August 18, 2011

What's Your Goal?

Tomorrow I will be hiking Mt. Whitney, the tallest mountain in California, and the tallest mountain in the United States outside of Alaska.  It's almost 22 miles roundtrip, with 6,000 feet of elevation gain from the trailhead to the summit, which is at 14,500 feet.

As the date for this hike drew nearer, I became increasingly anxious.  This didn't make much sense, since I am an avid hiker.  Finally, a few weeks ago, I pondered the source of this anxiety, and realized that what I was most worried about was a hike that wasn't consistent with the reason I hike.

The reason I hike, I've described on this blog before.  Mostly, it's a form of spiritual renewal for me.  Walking, hiking and even running/jogging by themselves are great for my mental and spiritual state.  They help clear my mind and allow it to relax even as my muscles are getting a workout.  To be able to do so in a beautiful, wild place adds to the sense of spiritual renewal.  Hiking is thus enjoyable for me.

It's not about conquering a mountain peak.  It's not about conquering anything.  To be honest, I don't even really like the word conquer.  That's not why I hike.

A trip up Mount Whitney, I realized, is about conquering.  Or at least, it can very easily be about conquering, if the goal of reaching the mountain top is the #1 goal of the trip.

For me, the goal of reaching the top is not my #1 goal.  My #1 goal is spiritual renewal.  Spiritual renewal is why I hike.

Reaching the top is still a goal I have for tomorrow's hike, but it's not my first priority.  I know that I am physically capable of making it to the top (I've done it before), but if the level of exertion is such that I am not being spiritually renewed, then my #1 goal will not be met, even if I make it to the top.

Having realized that, I now feel that it will be OK if I decide not to go all the way.  That doesn't mean I'm not going to try, and I think there is a good chance that I will, but the internal pressure to make it to the top no matter what, and sacrifice the real reason I hike, is no longer there.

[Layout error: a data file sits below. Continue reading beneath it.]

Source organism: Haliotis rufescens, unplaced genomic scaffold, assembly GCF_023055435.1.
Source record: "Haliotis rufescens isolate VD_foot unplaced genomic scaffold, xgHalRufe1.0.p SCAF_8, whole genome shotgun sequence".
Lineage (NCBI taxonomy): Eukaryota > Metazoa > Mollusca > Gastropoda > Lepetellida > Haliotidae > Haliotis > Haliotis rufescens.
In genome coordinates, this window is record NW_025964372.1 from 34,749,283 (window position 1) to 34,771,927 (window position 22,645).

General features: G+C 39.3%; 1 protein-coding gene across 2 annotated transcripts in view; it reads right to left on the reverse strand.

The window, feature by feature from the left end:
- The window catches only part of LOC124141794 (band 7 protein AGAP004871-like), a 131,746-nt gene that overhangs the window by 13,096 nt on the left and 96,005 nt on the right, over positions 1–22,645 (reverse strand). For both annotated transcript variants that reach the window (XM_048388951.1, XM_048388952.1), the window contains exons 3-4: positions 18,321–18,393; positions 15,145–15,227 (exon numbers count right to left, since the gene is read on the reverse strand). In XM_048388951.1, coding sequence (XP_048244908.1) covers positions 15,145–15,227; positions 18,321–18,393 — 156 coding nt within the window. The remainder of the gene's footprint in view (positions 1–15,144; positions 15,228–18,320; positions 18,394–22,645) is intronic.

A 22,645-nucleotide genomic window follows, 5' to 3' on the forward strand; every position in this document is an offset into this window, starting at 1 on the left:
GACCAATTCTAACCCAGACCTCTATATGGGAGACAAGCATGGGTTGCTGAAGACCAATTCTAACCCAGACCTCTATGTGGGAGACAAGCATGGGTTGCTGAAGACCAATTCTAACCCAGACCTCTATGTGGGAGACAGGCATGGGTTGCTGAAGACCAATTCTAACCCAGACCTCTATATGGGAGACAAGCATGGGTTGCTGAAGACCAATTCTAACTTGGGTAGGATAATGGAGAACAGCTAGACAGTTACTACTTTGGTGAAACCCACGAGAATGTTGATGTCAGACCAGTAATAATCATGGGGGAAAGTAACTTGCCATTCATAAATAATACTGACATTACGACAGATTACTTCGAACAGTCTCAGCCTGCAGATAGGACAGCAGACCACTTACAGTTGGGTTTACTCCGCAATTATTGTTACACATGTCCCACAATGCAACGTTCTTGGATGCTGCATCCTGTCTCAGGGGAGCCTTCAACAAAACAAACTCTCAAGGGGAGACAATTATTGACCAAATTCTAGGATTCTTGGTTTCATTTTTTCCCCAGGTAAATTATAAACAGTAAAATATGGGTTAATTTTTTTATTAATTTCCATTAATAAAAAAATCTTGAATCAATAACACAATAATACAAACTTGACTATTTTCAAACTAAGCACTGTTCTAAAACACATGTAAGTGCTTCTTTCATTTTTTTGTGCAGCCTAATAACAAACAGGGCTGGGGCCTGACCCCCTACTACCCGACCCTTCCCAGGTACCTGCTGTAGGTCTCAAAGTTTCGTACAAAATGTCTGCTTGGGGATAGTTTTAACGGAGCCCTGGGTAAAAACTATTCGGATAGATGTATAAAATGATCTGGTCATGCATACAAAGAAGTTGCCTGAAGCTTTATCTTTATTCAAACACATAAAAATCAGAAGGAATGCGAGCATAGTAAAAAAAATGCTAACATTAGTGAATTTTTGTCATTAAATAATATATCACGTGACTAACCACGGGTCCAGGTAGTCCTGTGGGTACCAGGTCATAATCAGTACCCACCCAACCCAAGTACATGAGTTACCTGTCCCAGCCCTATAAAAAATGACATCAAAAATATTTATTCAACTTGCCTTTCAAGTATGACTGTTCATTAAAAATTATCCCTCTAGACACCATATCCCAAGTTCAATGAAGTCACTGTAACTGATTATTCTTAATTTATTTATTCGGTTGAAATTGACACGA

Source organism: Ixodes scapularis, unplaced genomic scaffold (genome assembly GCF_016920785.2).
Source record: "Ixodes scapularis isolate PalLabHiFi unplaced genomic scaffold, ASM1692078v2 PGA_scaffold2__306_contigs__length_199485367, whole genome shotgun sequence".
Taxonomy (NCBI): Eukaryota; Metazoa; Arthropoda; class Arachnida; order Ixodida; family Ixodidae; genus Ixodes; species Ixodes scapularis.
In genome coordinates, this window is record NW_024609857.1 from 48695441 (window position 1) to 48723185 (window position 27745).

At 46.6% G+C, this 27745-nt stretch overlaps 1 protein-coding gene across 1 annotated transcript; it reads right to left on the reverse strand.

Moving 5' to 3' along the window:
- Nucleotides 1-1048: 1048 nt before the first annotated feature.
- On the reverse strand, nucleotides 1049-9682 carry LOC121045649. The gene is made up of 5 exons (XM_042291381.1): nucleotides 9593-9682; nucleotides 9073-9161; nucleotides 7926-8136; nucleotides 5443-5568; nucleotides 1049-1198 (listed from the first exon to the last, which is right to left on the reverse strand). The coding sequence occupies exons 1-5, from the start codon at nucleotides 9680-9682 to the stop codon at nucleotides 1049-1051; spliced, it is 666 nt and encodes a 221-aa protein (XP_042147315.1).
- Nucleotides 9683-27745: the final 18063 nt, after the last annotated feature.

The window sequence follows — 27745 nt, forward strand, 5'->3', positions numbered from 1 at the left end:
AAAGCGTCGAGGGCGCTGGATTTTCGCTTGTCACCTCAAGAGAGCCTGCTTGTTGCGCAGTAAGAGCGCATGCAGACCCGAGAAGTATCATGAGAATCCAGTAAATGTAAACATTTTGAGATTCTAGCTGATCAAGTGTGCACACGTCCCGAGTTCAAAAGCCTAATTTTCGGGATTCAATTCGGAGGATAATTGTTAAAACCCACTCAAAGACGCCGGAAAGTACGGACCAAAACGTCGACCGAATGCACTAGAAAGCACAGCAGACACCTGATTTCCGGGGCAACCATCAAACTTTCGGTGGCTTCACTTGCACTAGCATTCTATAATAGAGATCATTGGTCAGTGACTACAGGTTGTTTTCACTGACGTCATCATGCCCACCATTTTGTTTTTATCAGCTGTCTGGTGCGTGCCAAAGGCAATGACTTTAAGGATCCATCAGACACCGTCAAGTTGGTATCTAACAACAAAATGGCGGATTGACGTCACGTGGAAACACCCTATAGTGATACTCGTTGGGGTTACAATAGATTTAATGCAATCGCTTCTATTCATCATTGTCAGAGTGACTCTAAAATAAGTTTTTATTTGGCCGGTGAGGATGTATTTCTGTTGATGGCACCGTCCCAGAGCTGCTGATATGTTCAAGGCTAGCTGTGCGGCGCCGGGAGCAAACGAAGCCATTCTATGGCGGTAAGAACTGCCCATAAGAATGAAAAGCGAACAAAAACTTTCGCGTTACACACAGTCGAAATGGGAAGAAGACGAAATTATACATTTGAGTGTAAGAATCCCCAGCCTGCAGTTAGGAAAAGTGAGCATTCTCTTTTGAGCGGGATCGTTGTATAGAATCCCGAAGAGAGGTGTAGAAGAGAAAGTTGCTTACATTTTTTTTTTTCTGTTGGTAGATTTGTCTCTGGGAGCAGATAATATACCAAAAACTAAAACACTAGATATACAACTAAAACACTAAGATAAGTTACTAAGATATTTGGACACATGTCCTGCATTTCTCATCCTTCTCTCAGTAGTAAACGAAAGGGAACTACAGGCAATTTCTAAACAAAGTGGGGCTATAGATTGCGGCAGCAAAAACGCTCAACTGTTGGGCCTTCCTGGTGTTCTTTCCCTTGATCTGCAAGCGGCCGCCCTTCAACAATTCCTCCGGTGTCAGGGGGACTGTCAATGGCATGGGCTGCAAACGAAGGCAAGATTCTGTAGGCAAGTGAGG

And neither is the anxiety.

Since coming to that realization, I've noticed that this same anxiety is present throughout our culture.  So many people feel pressure to achieve certain goals in life.  People work hard, night and day, to achieve a certain standard of living, because other people or society at large have led them to believe that a certain standard of living is worthy of being your #1 goal in life. 

A better goal, however, is to have peace of mind.  A better goal is to be able to find happiness, and enjoy life, and to share that happiness with others.  If endlessly working to have a certain standard of living is keeping you from enjoying life and finding happiness, then perhaps it's time to consider which goals in life are really worth pursuing.

1 comment:

keithwatkinshistorian said...

Danny, your discussion of hiking and spiritual renewal is interesting. I understand your idea and agree that endeavors such as you describe can work that way.Being strongly goal oriented does get in the way. I hesitate to describe my approach to cycling in the say way. There is renewal of attitude and inner energy when I ride long distances. Maybe I should slow down and allow the spiritual aspects to increase.